The Comforts Of Pasta
by Gretchen Kurz
When Henry Segerstrom couldn’t forget a heavenly pasta he enjoyed in Rome in the late ’70s, he implored restaurateur Antonio Cagnolo to recreate the dish at the newly opened Antonello Ristorante. With no name or address to work from, Cagnolo made a pilgrimage to find and taste the dish for himself. He searched the ancient streets near the Pantheon, only to discover the pasta’s source at Palazzo Lante, a Renaissance palace built for the Medici family in 1520.
Inside the historic building, Cagnolo traced the mystery pasta to the kitchen of L’Eau Vive (est. 1969), a humble bistro still operated today by French nuns of the Order of Carmel. The menu offers mostly French fare and a few Italian favorites, including Spaghetti alla Salsa di Pomodoro, the improbable muse of this tale. After making his way to the tiny kitchen and conferring with the cuisinière, Cagnolo returned with his own memory of the straightforward dish and Spaghetti alla Segerstrom was born.
Spaghetti alla Segerstrom
Chefs Gino Buonanoce & Sal Ferrara
The quality of the ingredients is what elevates this classic pasta dish. Shallots and European butter create a delicate balance to the robust flavor of tomatoes.
¼ cup high quality extra virgin olive oil
1 medium-sized shallot, peeled and minced
32 oz. can imported San Marzano tomatoes (whole peeled or diced)
3 large basil leaves, hand-torn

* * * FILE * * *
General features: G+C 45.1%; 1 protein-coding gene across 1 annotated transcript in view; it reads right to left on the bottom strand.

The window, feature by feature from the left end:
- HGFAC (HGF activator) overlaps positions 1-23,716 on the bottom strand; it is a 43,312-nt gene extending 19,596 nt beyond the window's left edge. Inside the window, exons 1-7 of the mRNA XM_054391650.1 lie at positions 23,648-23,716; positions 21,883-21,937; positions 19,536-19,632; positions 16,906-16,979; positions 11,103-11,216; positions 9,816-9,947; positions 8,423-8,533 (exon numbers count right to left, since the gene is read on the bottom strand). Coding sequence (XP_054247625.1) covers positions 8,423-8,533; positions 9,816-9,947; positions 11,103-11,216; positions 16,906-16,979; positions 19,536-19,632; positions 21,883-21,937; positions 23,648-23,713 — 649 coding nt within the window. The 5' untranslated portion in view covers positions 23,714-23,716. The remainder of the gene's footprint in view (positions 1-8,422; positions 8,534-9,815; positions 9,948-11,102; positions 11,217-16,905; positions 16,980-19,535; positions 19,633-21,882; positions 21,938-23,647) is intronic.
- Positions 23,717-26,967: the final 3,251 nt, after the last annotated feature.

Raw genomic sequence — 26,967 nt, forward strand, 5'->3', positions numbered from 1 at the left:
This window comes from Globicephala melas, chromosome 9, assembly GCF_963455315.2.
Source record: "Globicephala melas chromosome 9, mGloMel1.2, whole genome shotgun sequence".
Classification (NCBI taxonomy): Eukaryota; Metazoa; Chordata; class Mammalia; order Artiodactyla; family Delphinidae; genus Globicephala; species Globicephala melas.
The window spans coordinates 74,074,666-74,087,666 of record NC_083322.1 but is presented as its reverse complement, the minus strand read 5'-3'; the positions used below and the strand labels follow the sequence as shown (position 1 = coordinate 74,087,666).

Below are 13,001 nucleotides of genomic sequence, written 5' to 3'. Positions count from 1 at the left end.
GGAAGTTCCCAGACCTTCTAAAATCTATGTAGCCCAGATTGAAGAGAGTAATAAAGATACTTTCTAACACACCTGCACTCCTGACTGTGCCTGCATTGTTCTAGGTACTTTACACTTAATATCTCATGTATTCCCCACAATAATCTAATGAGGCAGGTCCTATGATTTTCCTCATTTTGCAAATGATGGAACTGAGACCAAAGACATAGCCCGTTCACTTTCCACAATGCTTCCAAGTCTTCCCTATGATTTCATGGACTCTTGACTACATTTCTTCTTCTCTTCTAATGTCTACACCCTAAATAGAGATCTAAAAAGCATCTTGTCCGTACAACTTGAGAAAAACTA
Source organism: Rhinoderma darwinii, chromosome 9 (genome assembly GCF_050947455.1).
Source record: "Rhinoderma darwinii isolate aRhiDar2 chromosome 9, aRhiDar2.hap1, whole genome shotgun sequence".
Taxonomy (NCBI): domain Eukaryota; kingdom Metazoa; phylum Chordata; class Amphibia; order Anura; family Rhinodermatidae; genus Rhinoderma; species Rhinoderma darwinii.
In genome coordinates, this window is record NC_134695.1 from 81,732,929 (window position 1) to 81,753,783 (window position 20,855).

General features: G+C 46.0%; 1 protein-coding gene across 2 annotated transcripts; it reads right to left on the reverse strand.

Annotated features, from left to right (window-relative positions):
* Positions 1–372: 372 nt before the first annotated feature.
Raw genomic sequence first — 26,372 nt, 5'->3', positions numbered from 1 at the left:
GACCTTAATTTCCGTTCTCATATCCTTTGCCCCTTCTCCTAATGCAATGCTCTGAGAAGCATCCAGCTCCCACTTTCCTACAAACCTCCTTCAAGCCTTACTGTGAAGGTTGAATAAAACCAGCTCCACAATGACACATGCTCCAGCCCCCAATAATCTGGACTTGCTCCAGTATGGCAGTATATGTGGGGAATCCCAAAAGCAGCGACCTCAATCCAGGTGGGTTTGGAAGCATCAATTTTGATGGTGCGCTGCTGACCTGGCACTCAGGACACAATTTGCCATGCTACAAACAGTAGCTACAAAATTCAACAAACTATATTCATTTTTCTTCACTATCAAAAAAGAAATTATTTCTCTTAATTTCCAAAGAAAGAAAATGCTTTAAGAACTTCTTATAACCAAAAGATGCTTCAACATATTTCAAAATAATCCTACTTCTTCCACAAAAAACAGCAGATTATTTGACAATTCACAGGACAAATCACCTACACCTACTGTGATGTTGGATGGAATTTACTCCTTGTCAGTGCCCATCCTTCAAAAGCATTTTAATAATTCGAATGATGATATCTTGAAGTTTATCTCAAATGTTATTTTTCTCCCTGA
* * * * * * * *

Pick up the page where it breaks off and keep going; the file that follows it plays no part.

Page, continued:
Sea salt and freshly ground black pepper
1 pound Italian spaghetti pasta (De Cecco or other artisan brand)
1 tablespoon unsalted European style butter
¼ cup Parmigiano Reggiano
In large pot, heat oil on medium then add shallots and cook until soft and golden; watch carefully not to burn. Add tomatoes and bring to boil then turn down to low, crush to break down tomatoes if necessary. Simmer for 10 minutes. While cooking gently stir tomatoes and add basil toward the end. Season to taste.
In a large pot, salt water and boil, then add pasta lightly stirring for about 8-10 min or until al dente. Drain, keeping a few tablespoons of pasta water.
Add cooked pasta to sauce, take it off heat and slowly incorporate the butter and Parmigiano until dissolves into the pasta. Add a tablespoon or two of pasta water if necessary. Serve immediately on warmed plates, garnished with a chiffonade of fresh basil and offer more grated Parmigiano Reggiano tableside. Serves 4.
“EVERYTHING YOU SEE I OWE TO PASTA”
– Sophia Loren
How ironic that Henry Segerstrom, a worldly man with sophisticated tastes, should fall for unpretentious pasta pomodoro. Cagnolo stresses that ingredients of the highest order are essential for making this rustic dish memorable, which dovetailed into Segerstrom’s passion for quality. Not just any canned tomatoes—San Marzano tomatoes. Not common Parmesan, but Parmigiana-Reggiano. Not garlic, but gentler shallots. Don’t be thrown by the touch of European butter—renowned chefs including Scott Conant, Marcella Hazan, Pierre Franey and Mark Bittman add it to their pomodoro recipes.
South Coast Plaza’s restaurants offer other exceptional pastas. Mezzet Mediterranean Cuisine has a reassuring portion of lasagna starring handkerchief-flat sheets of tender house-made noodles. Alternating layers of fresh whipped ricotta, Parmesan and a ragu of lean meat and tomato transform a standard into a savory dream. Pans are baked to a bubbling finish in the brick oven fired by premium almond and olive wood. A whisper of nutmeg adds essence to an addictive dish that’s surprisingly light.
Pizzeria Ortica goes all in on the artisan pasta front, extruding some intricate shapes made fresh daily from semolina flour. The simply named “fusilli” is set off by mellow, braised rainbow chard and house-made lamb sausage, seasoned with coriander, cardamom, orange and honey. The corkscrew pasta’s rougher surface better captures sauce. It’s topped with mint salsa verde, bright with lemon and mustard accents. Soulful, simple and complex all at once, it’s a dish that reveals new flavors with every bite.